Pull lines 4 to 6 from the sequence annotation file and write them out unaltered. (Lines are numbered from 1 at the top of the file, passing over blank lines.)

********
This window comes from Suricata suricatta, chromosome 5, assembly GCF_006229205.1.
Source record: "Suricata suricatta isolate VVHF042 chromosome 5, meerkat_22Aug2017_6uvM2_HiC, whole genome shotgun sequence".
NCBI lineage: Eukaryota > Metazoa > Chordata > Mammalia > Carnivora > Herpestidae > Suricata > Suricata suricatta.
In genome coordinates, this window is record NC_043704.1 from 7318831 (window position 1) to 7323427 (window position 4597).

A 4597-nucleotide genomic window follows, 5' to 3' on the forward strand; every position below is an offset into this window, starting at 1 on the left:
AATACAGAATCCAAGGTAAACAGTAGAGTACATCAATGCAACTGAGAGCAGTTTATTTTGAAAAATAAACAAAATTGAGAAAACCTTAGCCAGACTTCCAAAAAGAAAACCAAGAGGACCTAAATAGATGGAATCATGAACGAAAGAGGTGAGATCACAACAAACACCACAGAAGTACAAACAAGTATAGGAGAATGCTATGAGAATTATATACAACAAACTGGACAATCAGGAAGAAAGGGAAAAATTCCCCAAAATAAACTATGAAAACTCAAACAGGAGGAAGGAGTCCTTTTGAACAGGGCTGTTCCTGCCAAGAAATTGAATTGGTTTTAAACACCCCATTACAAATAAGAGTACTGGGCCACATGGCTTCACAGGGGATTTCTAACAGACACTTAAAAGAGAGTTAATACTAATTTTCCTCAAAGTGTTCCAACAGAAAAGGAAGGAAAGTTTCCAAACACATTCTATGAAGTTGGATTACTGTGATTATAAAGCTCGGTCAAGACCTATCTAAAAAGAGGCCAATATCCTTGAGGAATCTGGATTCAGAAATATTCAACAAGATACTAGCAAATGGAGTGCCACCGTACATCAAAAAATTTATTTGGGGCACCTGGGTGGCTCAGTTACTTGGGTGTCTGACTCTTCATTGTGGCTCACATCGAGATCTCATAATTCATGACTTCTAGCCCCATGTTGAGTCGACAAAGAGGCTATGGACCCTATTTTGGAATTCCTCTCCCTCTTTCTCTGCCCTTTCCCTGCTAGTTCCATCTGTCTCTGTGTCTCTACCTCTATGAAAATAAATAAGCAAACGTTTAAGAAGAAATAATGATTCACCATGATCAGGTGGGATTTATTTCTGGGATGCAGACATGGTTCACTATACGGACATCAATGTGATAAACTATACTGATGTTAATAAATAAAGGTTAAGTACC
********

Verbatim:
In genome coordinates, this window is record NC_043704.1 from 7318831 (window position 1) to 7323427 (window position 4597).

A 4597-nucleotide genomic window follows, 5' to 3' on the forward strand; every position below is an offset into this window, starting at 1 on the left:
AATACAGAATCCAAGGTAAACAGTAGAGTACATCAATGCAACTGAGAGCAGTTTATTTTGAAAAATAAACAAAATTGAGAAAACCTTAGCCAGACTTCCAAAAAGAAAACCAAGAGGACCTAAATAGATGGAATCATGAACGAAAGAGGTGAGATCACAACAAACACCACAGAAGTACAAACAAGTATAGGAGAATGCTATGAGAATTATATACAACAAACTGGACAATCAGGAAGAAAGGGAAAAATTCCCCAAAATAAACTATGAAAACTCAAACAGGAGGAAGGAGTCCTTTTGAACAGGGCTGTTCCTGCCAAGAAATTGAATTGGTTTTAAACACCCCATTACAAATAAGAGTACTGGGCCACATGGCTTCACAGGGGATTTCTAACAGACACTTAAAAGAGAGTTAATACTAATTTTCCTCAAAGTGTTCCAACAGAAAAGGAAGGAAAGTTTCCAAACACATTCTATGAAGTTGGATTACTGTGATTATAAAGCTCGGTCAAGACCTATCTAAAAAGAGGCCAATATCCTTGAGGAATCTGGATTCAGAAATATTCAACAAGATACTAGCAAATGGAGTGCCACCGTACATCAAAAAATTTATTTGGGGCACCTGGGTGGCTCAGTTACTTGGGTGTCTGACTCTTCATTGTGGCTCACATCGAGATCTCATAATTCATGACTTCTAGCCCCATGTTGAGTCGACAAAGAGGCTATGGACCCTATTTTGGAATTCCTCTCCCTCTTTCTCTGCCCTTTCCCTGCTAGTTCCATCTGTCTCTGTGTCTCTACCTCTATGAAAATAAATAAGCAAACGTTTAAGAAGAAATAATGATTCACCATGATCAGGTGGGATTTATTTCTGGGATGCAGACATGGTTCACTATACGGACATCAATGTGATAAACTATACTGATGTTAATAAATAAAGGTTAAGTACC